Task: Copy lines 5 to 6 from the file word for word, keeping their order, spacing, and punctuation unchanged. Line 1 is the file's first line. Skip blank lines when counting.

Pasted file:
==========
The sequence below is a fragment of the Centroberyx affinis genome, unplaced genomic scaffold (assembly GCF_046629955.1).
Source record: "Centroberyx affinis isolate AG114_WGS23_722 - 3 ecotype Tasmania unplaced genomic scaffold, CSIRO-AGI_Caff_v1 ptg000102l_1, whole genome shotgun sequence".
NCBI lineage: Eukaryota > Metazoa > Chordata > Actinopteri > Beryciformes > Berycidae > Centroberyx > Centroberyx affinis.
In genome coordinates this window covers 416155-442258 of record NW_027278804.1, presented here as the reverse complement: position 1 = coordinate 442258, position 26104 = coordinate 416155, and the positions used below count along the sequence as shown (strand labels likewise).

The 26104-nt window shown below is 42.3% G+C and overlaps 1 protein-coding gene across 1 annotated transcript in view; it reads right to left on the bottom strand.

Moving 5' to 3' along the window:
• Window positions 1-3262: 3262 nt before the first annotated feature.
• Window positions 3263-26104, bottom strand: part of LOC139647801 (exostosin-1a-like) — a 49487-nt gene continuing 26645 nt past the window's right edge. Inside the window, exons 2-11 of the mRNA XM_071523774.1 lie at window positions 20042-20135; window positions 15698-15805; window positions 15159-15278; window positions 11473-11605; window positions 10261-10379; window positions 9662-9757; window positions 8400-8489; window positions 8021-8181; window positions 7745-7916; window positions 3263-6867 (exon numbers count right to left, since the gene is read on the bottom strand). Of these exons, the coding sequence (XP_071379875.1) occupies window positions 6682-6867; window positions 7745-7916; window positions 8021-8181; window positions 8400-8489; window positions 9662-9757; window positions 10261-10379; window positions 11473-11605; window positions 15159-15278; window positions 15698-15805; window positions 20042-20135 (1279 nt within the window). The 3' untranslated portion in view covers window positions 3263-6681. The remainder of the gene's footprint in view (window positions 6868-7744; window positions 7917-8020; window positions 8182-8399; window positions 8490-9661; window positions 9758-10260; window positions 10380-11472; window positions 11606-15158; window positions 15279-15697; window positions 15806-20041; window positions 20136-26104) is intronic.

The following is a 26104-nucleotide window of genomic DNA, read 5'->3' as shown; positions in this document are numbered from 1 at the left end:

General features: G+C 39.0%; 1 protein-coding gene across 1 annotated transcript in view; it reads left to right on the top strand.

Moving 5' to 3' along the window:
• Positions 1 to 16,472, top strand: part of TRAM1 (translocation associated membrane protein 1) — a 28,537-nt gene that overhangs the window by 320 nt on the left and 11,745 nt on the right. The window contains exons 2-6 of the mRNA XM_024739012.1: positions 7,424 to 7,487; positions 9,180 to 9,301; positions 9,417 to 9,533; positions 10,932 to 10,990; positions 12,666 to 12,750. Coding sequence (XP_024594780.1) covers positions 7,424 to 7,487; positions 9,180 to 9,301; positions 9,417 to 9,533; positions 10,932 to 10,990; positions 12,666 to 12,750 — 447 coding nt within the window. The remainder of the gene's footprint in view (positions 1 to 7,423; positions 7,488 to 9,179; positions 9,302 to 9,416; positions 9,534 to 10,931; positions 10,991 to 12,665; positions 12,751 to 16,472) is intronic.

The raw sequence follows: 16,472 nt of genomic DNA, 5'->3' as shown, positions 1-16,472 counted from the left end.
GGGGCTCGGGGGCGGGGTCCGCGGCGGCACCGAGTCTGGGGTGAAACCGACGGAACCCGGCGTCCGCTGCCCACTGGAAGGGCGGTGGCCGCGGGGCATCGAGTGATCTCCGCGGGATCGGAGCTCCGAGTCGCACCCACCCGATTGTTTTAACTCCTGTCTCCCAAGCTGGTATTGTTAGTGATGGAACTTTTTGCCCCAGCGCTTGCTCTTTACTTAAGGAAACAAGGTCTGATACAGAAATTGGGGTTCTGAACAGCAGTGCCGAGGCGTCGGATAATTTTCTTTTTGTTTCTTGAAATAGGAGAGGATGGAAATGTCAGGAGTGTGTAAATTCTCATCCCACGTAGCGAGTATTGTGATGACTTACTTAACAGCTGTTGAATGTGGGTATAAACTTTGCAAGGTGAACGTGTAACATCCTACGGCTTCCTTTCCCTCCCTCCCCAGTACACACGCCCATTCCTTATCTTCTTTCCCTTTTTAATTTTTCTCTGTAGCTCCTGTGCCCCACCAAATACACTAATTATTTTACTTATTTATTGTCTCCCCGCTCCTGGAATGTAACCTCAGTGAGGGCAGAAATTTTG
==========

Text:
The 26104-nt window shown below is 42.3% G+C and overlaps 1 protein-coding gene across 1 annotated transcript in view; it reads right to left on the bottom strand.

Moving 5' to 3' along the window: